He was surprised when he picked up the phone.

“I got a phone call in the morning, and the voice sounded a little like my grandson. ‘Hi, Grandpa,’ he says. ‘You’ve got to help me ... I was arrested ... I’m in jail in Jersey.”

He knew his grandson, from Bellerose, “is a good kid.” He knew the boy attended school in the Bronx.

And Grandpa is a retired cop.

If he hadn’t known what to do and questions to ask, he could have lost $1,500 over the phone to a scam that had participants in at least four states.

Seemingly every NYPD precinct commander in Queens reports stories of similar calls at any meeting of his or her precinct council or community board.

“When you get these calls, hang up,” Capt. Louron Hall, CO of the 104th Precinct, told residents at a meeting on Sept. 23.

The grandfather, who asked that his name not be used, said the phone call and subsequent ones played out like a typical attempted scam of senior citizens.

“So I asked ‘Are you OK?’”

The voice on the phone said he had been in New Jersey to attend the funeral of a friend’s mother. He said he was arrested for reckless driving and got a broken nose and stitches in his mouth in a car accident.

“A broken nose and stitches in the mouth, that would explain why he didn’t sound 100 percent like himself,” the grandfather said. But the reckless driving arrest still needed further explanation.

“I asked, ‘They arrested you for that? That’s usually a ticket.’ He said, ‘There were a lot of witnesses who said I had been driving recklessly before the crash.’” On top of that, the grandson said, the woman in the other car was pregnant and suffered a miscarriage.

Old habits die hard. The police officer’s instincts already had kicked in.

“It seemed a little too strange ... I told him, ‘Let me talk to a cop.’”

The “officer” said he could not discuss the facts, but could give him the phone number of an attorney who was handling the defense.

The grandfather, who grew up in Ozone Park and lived in South Queens until retirement, played along.

“The lawyer said yes, he was in jail. ‘But the bail is low. It’s just $1,500 bail. The faster we get the money, the faster he gets released.’ I asked how do I get the money to you? He said, well, if you go to Rite-Aid they have these money cards ...’ I asked if they’ll sell me a $1,500 money card and he said I would have to buy three $500 cards.”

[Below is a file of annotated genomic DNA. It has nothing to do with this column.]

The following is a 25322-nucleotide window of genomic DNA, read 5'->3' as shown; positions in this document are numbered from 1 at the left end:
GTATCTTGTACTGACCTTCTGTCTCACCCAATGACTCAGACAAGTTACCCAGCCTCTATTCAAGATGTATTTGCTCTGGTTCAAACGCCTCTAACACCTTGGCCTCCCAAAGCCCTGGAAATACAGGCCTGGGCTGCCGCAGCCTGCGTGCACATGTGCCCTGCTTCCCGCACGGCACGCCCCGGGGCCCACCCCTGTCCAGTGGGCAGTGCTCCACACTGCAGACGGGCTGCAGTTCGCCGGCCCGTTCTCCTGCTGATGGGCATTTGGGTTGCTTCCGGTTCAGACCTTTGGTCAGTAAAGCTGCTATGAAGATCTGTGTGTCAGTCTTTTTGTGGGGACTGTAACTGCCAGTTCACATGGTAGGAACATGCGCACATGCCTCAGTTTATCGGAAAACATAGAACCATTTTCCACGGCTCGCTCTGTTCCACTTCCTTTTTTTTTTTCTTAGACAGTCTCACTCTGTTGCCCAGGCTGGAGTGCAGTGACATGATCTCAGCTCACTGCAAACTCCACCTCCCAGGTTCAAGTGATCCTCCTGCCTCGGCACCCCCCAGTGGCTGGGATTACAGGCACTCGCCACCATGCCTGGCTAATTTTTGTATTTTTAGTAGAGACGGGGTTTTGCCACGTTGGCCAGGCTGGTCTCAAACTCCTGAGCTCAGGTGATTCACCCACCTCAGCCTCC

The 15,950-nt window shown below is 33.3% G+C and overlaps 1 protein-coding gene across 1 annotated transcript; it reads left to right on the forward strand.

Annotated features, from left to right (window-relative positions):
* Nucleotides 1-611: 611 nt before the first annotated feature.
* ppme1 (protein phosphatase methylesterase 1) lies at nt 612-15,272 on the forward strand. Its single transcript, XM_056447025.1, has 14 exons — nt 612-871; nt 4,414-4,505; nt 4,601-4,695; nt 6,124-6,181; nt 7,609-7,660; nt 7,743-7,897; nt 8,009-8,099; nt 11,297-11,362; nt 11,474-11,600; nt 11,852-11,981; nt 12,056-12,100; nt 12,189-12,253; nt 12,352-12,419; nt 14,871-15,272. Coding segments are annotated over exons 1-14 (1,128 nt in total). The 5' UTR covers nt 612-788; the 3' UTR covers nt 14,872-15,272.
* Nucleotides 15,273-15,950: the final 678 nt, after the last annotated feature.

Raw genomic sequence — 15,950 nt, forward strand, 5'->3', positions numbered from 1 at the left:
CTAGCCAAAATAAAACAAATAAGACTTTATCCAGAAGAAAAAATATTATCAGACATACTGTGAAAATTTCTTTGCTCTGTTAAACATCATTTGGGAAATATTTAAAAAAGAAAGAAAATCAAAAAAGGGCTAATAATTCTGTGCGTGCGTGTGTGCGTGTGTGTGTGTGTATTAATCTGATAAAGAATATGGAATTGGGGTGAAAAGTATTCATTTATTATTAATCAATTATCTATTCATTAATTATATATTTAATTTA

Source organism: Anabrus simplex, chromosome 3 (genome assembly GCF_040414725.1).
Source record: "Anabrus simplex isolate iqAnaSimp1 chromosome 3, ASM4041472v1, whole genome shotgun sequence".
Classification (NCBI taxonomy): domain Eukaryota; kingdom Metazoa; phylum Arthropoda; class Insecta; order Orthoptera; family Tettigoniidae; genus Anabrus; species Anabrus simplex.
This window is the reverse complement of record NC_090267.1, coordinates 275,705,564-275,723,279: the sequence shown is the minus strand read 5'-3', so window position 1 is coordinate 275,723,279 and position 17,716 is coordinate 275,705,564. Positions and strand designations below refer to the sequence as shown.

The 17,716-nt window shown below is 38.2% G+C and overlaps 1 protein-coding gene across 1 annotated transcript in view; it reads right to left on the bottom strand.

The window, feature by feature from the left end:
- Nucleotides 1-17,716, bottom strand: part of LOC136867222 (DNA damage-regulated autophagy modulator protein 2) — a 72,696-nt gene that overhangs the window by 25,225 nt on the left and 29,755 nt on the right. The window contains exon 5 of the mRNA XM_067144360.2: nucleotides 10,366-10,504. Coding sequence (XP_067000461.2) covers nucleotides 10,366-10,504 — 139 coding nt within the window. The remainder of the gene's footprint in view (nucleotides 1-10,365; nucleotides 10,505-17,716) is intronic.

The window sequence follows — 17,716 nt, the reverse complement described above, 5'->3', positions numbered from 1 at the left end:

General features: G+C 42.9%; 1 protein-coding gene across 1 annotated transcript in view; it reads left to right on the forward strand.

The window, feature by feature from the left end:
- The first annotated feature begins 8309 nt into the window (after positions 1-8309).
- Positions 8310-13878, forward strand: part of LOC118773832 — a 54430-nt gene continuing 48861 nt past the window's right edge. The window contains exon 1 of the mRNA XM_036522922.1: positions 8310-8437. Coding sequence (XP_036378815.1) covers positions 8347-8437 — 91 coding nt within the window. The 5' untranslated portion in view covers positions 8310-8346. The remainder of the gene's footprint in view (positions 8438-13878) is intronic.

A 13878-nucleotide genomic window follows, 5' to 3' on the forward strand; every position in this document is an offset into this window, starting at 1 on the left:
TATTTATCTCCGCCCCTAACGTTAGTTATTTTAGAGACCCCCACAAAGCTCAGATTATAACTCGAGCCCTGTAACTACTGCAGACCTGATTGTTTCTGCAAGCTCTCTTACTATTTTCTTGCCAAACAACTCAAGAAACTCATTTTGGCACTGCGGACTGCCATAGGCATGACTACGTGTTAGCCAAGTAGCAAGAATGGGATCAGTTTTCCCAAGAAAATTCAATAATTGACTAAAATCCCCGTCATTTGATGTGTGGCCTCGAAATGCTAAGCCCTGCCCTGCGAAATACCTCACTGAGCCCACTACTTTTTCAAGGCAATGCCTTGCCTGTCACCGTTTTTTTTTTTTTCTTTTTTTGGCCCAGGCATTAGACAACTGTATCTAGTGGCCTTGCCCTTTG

From there, the scammers ask their victims to read the numbers on the back of the cards, which they can use to claim the money. It is only later that the victims find out it was not their grandchild, and that they — and their money — have been taken.

“After we hung up I called my grandson,” he said. “I said ‘Where are you?’ He said ‘I’m in school.’ I told him the story and he laughed about it. I called his mother and told her what happened. She said her mother-in-law got caught in a scam similar to that. Today I called my local paper. I decided it might be good if newspapers printed every once in a while that these things are happening, for people to be aware. I thought people should be reminded about this. The editor told me his father got caught twice in a scam like that.”

“Before you send them anything, verify,” he said. “Verify it with the person who is supposedly the victim. My worry is that this is happening to a lot of elderly people. I hate to see people getting scammed. That was the one thing that really ticked me off as a cop, whether it was a pickpocket or somebody putting a gun to someone’s head and taking their money. That always bothered me.”

He called the attorney general’s offices in New York, New Jersey and two other states.

“They all pretty much told me ‘Oh, well — it happens.’”

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